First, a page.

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I have two MySQL tables, states and trans:

states (200,000 entries) looks like:

id (INT) - also the primary key
energy (DOUBLE)
[other stuff]

trans (14,000,000 entries) looks like:

i (INT) - a foreign key referencing states.id
j (INT) - a foreign key referencing states.id
A (DOUBLE)

I'd like to search for all entries in trans with trans.A > 30. (say), and then return the energy entries from the (unique) states referenced by each matching entry. So I do it with two intermediate tables:

CREATE TABLE ij SELECT i,j FROM trans WHERE A>30.;
CREATE TABLE temp SELECT DISTINCT i FROM ij UNION SELECT DISTINCT j FROM ij;
SELECT energy from states,temp WHERE id=temp.i;

This seems to work, but is there any way to do it without the intermediate tables? When I tried to create the temp table with a single command straight from trans:

CREATE TABLE temp SELECT DISTINCT i FROM trans WHERE A>30. UNION SELECT DISTINCT j FROM trans WHERE A>30.;

it took a longer (presumably because it had to search the large trans table twice. I'm new to MySQL and I can't seem to find an equivalent problem and answer out there on the interwebs. Many thanks, Christian

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2 Answers 2

this should do the trick, I've tested it in SQL Server 2008, so hopefully it works in MySQL too.

select energy from states
where id in
(
    select distinct i from trans where a > 30
    union
    select distinct j from trans where a > 30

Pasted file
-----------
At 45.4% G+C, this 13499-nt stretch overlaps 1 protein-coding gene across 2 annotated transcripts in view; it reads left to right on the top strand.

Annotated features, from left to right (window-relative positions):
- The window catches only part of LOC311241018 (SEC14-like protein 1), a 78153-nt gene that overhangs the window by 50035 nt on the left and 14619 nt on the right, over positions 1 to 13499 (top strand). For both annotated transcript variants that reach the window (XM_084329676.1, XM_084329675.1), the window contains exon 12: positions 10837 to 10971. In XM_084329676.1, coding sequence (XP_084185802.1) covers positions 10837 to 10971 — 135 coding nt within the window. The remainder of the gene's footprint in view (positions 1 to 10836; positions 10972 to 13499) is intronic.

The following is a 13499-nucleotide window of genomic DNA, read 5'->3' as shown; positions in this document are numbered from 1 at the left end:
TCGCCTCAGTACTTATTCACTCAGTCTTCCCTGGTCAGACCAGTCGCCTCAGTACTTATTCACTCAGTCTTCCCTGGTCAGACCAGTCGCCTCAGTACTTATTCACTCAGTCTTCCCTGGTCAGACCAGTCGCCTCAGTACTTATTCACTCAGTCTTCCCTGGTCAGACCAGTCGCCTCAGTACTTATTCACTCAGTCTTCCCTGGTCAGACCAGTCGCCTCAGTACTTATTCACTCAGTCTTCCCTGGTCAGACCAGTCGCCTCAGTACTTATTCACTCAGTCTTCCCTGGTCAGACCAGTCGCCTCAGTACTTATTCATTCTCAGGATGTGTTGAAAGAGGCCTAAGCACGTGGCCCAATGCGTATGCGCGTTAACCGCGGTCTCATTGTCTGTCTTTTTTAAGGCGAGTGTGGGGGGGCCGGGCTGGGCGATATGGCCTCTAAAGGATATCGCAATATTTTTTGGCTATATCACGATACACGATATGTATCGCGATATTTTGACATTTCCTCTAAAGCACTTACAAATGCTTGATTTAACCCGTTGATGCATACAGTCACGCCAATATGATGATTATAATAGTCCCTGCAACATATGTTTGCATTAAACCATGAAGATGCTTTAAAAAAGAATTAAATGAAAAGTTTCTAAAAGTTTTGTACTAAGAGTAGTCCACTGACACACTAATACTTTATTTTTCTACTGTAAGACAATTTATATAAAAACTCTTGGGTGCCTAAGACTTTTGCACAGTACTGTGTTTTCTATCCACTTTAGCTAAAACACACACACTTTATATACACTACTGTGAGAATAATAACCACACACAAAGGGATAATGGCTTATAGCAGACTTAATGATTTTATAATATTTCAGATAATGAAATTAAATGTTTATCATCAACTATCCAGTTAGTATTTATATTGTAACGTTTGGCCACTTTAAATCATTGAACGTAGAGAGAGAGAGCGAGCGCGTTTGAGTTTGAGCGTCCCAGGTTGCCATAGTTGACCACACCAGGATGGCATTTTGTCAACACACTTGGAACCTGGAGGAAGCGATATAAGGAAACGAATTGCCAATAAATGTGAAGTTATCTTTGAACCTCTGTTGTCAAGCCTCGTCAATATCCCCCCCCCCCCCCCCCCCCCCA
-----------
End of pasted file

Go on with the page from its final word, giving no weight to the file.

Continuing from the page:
)
share|improve this answer
    
Thanks for your reply, Axarydax, but that's not quite what I need: I'd like a list of each of the unique (distinct) entries from the union of trans.i and trans.j such that trans.A>30, and for each id in this list, I'd like its state.energy value. With your method, I only get those ids which match trans.j and I'll get duplicates within that list. Thanks for your help, Christian –  xnx Mar 16 '10 at 11:15
    
updated original text –  Axarydax Mar 16 '10 at 11:47
    
Thanks again - I can see how that would work in one line. But when I try it, the command takes a very long time to execute (10 minutes and waiting...), whereas by using intermediate tables it takes less than 10 seconds. Do you know if there's a way to optimize your command in MySQL? –  xnx Mar 16 '10 at 11:53
    
well the command should fine as it is - it tells database what to do, but not how to do it. The database engine is looking over 200 000 000 records in 'trans' table and comparing each 'a' if it is < 30. Try creating index on 'a' column, it may help speed things up. –  Axarydax Mar 16 '10 at 12:18

OK... with a bit of help from Axarydax and others, I use the (essentially equivalent) command:

SELECT energy FROM states,
(SELECT i FROM trans where A>30. UNION SELECT j i FROM trans WHERE A>30.) temp
WHERE states.id=temp.i;

which works fast enough if I've got an index on i,j and A.

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